Sixty-five years ago, the United States Supreme Court issued a landmark ruling in Brown v. Board of Education. The National Association for the Advancement of Colored People, representing plaintiffs, argued that segregated schools violated the equal protection of the law guaranteed by the 14th Amendment of the U.S. Constitution. The justices agreed. The unanimous 9-0 decision declared that “separate educational facilities are inherently unequal” and ordered school districts to desegregate. Civil rights activists celebrated this decision.

But for many students today, Brown represents the unfulfilled promise of equal educational opportunities.

Although school integration reached its peak in the 1970s, it began to decline in the early-1990s, when districts were released from court oversight. Today, school segregation levels have returned to those of the 1960s.

But desegregation was never the end goal. Robert L. Carter, a leading NAACP attorney on the case, wrote in Derrick Bell’s “Shades of Brown: New Perspectives on School Desegregation”: “the fundamental vice was not legally enforced racial segregation itself; this was a mere by-product, a symptom of the greater and more pernicious disease—White supremacy.”

Civil rights lawyers continue to advance racial equality in education, but now through other means: school funding. While few school segregation lawsuits exist today, school finance cases have been filed in 46 out of 50 states since 1973, with active lawsuits in 14 states.

Instead of claiming that “separate is inherently unequal,” school funding lawyers are now fighting for “separate but truly equal.”

Despite the fact that current school funding schemes overwhelmingly disadvantage students of color, plaintiff lawyers do not often argue that school funding discriminates based on race; even rarer are decisions that rule in favor of plaintiffs based on this argument.

Claims of racial discrimination in school funding are conspicuously absent from lawsuits.

This can be traced back to plaintiff lawyers shifting their strategy in the late-1980s, moving away from the claim that school funding is inequitably distributed based on equal protection clauses, to the claim that state funding is inadequate to provide students with a basic education guaranteed to them by state constitutions. That is, instead of re-slicing the pie, “inadequacy” claims seek to grow the pie.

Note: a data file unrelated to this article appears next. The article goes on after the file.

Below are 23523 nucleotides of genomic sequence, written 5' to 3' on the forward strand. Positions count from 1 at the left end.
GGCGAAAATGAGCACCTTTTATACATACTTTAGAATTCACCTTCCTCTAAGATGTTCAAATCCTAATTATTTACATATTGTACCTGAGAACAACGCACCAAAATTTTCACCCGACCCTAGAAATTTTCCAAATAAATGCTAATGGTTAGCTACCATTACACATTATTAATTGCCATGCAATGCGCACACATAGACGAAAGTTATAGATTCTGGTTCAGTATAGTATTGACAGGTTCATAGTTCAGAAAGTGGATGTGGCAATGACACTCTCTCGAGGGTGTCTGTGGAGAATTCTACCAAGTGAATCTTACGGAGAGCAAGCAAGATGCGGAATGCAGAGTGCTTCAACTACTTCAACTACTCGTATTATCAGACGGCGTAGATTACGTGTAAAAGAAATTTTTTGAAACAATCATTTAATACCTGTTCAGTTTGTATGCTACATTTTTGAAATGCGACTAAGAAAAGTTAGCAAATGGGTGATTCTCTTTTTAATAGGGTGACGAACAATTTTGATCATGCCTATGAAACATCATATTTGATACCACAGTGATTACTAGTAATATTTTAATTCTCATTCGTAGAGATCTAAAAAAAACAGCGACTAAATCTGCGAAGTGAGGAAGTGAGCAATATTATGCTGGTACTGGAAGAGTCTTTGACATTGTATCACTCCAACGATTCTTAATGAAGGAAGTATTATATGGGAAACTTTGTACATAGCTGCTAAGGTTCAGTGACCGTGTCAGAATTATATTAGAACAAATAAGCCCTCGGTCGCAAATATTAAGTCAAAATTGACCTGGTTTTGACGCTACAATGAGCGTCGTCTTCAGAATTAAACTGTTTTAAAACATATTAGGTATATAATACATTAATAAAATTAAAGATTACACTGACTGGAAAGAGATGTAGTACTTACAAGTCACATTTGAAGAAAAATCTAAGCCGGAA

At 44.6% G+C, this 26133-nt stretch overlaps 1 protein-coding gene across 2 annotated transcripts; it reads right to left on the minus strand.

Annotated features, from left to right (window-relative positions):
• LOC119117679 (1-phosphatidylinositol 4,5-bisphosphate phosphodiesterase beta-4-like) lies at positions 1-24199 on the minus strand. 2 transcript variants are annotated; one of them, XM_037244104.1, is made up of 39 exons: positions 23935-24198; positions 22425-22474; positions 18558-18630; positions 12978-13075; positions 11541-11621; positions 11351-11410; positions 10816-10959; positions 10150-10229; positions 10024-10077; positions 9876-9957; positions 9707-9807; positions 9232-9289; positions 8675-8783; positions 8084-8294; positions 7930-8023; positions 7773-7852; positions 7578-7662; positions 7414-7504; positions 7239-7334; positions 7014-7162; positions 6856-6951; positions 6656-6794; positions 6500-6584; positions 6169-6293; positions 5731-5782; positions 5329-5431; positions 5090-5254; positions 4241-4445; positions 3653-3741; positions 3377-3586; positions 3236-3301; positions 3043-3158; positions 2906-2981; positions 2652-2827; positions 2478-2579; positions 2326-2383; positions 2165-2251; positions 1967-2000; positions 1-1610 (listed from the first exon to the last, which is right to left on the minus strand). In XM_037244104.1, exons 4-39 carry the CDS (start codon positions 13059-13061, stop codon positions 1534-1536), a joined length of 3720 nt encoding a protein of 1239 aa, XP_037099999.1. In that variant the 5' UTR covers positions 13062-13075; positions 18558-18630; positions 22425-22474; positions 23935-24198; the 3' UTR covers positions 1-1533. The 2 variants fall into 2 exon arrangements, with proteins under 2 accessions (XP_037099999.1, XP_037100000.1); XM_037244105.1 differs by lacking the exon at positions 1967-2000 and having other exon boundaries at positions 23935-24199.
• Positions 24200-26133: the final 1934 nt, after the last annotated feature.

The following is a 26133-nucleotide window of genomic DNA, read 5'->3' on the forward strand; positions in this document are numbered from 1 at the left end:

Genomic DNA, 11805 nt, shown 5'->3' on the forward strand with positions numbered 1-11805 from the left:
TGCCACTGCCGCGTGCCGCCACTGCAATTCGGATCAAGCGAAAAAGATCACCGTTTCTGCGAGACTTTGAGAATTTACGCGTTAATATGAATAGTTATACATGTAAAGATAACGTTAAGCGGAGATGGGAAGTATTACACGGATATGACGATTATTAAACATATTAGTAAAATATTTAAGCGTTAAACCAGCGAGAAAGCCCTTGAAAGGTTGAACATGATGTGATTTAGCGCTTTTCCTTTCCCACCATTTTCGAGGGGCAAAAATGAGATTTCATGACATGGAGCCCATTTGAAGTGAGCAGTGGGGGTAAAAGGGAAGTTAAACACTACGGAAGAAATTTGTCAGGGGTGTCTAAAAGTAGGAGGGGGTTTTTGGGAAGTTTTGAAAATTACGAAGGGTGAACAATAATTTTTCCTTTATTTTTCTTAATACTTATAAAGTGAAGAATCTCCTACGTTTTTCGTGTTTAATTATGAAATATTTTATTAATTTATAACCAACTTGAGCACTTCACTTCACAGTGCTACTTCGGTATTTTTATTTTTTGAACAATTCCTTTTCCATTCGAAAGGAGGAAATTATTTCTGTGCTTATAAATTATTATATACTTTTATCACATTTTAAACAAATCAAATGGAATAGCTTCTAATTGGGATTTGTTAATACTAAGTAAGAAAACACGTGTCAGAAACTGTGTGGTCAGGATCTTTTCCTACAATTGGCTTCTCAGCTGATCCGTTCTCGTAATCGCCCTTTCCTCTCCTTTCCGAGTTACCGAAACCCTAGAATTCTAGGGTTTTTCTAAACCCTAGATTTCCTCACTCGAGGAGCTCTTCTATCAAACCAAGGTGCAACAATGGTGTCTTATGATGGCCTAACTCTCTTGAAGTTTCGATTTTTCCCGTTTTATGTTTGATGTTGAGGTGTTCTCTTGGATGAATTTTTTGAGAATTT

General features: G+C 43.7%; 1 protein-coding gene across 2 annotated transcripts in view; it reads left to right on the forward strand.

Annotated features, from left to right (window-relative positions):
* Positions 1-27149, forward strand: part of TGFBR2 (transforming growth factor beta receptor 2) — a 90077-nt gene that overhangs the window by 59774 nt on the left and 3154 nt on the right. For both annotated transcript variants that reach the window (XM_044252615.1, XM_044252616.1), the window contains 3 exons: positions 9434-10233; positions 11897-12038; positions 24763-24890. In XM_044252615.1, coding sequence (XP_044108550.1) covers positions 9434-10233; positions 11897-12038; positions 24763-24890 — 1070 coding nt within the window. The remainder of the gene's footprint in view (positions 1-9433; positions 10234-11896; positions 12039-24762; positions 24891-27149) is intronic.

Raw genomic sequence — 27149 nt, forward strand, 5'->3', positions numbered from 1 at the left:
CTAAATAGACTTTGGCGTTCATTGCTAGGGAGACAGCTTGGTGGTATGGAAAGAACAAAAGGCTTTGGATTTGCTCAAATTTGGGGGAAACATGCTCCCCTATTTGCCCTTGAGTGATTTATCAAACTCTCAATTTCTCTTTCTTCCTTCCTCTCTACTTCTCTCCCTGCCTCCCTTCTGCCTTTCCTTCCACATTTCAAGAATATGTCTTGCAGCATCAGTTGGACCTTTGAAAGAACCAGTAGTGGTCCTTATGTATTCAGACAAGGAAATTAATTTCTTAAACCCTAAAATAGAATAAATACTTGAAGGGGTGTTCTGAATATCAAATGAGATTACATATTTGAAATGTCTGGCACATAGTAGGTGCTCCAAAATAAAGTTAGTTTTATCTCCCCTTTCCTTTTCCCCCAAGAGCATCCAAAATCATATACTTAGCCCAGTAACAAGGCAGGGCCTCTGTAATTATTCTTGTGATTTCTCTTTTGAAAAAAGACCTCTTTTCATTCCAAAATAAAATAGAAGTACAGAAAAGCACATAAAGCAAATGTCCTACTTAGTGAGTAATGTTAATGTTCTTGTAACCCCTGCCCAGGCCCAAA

When I interviewed lawyers about this change in strategy, they cited their concern that a racial discrimination claim would be seen as divisive. In contrast, inadequacy claims could bring together poor White districts and poor districts of color in the fight for more state money. These optics were thought to improve their chances of winning.

The move was largely successful. Throughout the 1970s and ’80s, when equity claims were made based on equal protection clauses, plaintiffs lost 66 percent of these cases. Since 1989, when lawyers shifted to inadequacy claims, effectively sidestepping claims of racial discrimination, plaintiffs won almost 60 percent of these cases.

These outcomes are no doubt a victory to students of color. And yet the legal strategies that led to these wins are out of step with growing evidence about racial bias in school funding that has been spotlighted recently. Nationally, non-White school districts receive $23 billion less than White school districts. In Pennsylvania, the least-White school districts get about $2,000 less per student than the state’s fair funding formula says it should have, while the most-White districts get around $2,000 more per pupil than determined by the formula.

By passing on race claims, lawyers also pass up the opportunity to build effective legal arguments about racially unjust school funding schemes. And since legal strategies set precedents for future cases, forgoing race claims not only effects the immediate suit, it also limits strategies for generations to follow.

Civil rights lawyers have the difficult task of crafting viable legal claims that will prevail in court. While avoiding the “third rail” of a race claim may improve chances of winning the case at hand, this comes at the cost of building the knowledge and legal strategies to successfully argue that school funding is racially biased.

School funding lawsuits represent a new terrain on which battles to achieve racial equality in education are fought. As this generation’s lawyers carry the torch, let them be inspired by the boldness of their predecessors, and be willing to call out the institutional racism that exists in education today.

Roseann Liu is visiting assistant professor in the Department of Educational Studies and senior fellow at the Lang Center for Civic and Social Responsibility at Swarthmore College. She is writing a book on race and school funding in the United States.